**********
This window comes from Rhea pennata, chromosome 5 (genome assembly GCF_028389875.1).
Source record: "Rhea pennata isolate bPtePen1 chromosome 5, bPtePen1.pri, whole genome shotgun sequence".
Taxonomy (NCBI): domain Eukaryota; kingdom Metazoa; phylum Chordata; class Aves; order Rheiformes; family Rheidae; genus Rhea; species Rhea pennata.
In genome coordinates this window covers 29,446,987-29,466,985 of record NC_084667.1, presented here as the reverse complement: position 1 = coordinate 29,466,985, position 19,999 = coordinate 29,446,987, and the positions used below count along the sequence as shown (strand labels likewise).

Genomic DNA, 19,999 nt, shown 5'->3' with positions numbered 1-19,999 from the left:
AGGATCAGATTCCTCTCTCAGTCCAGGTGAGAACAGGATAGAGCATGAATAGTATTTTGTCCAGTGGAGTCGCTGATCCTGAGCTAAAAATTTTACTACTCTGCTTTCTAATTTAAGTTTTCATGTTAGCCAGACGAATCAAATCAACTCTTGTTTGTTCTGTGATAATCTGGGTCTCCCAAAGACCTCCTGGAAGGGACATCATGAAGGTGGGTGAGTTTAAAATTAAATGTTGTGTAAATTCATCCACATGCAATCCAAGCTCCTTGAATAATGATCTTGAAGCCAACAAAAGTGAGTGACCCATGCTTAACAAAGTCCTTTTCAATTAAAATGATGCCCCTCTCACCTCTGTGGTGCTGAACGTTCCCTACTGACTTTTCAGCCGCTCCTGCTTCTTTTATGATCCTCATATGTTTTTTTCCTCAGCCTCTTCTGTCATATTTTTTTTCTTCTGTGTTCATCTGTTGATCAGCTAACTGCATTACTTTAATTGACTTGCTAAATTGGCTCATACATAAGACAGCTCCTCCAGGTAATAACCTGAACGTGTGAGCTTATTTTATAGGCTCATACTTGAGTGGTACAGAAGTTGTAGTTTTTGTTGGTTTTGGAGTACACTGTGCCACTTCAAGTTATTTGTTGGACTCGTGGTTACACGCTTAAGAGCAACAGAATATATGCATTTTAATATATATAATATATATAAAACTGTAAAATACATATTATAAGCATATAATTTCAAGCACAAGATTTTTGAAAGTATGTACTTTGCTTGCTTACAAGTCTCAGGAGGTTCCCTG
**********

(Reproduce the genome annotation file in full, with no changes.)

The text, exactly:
This window comes from Rhea pennata, chromosome 5 (genome assembly GCF_028389875.1).
Source record: "Rhea pennata isolate bPtePen1 chromosome 5, bPtePen1.pri, whole genome shotgun sequence".
Taxonomy (NCBI): domain Eukaryota; kingdom Metazoa; phylum Chordata; class Aves; order Rheiformes; family Rheidae; genus Rhea; species Rhea pennata.
In genome coordinates this window covers 29,446,987-29,466,985 of record NC_084667.1, presented here as the reverse complement: position 1 = coordinate 29,466,985, position 19,999 = coordinate 29,446,987, and the positions used below count along the sequence as shown (strand labels likewise).

Genomic DNA, 19,999 nt, shown 5'->3' with positions numbered 1-19,999 from the left:
AGGATCAGATTCCTCTCTCAGTCCAGGTGAGAACAGGATAGAGCATGAATAGTATTTTGTCCAGTGGAGTCGCTGATCCTGAGCTAAAAATTTTACTACTCTGCTTTCTAATTTAAGTTTTCATGTTAGCCAGACGAATCAAATCAACTCTTGTTTGTTCTGTGATAATCTGGGTCTCCCAAAGACCTCCTGGAAGGGACATCATGAAGGTGGGTGAGTTTAAAATTAAATGTTGTGTAAATTCATCCACATGCAATCCAAGCTCCTTGAATAATGATCTTGAAGCCAACAAAAGTGAGTGACCCATGCTTAACAAAGTCCTTTTCAATTAAAATGATGCCCCTCTCACCTCTGTGGTGCTGAACGTTCCCTACTGACTTTTCAGCCGCTCCTGCTTCTTTTATGATCCTCATATGTTTTTTTCCTCAGCCTCTTCTGTCATATTTTTTTTCTTCTGTGTTCATCTGTTGATCAGCTAACTGCATTACTTTAATTGACTTGCTAAATTGGCTCATACATAAGACAGCTCCTCCAGGTAATAACCTGAACGTGTGAGCTTATTTTATAGGCTCATACTTGAGTGGTACAGAAGTTGTAGTTTTTGTTGGTTTTGGAGTACACTGTGCCACTTCAAGTTATTTGTTGGACTCGTGGTTACACGCTTAAGAGCAACAGAATATATGCATTTTAATATATATAATATATATAAAACTGTAAAATACATATTATAAGCATATAATTTCAAGCACAAGATTTTTGAAAGTATGTACTTTGCTTGCTTACAAGTCTCAGGAGGTTCCCTG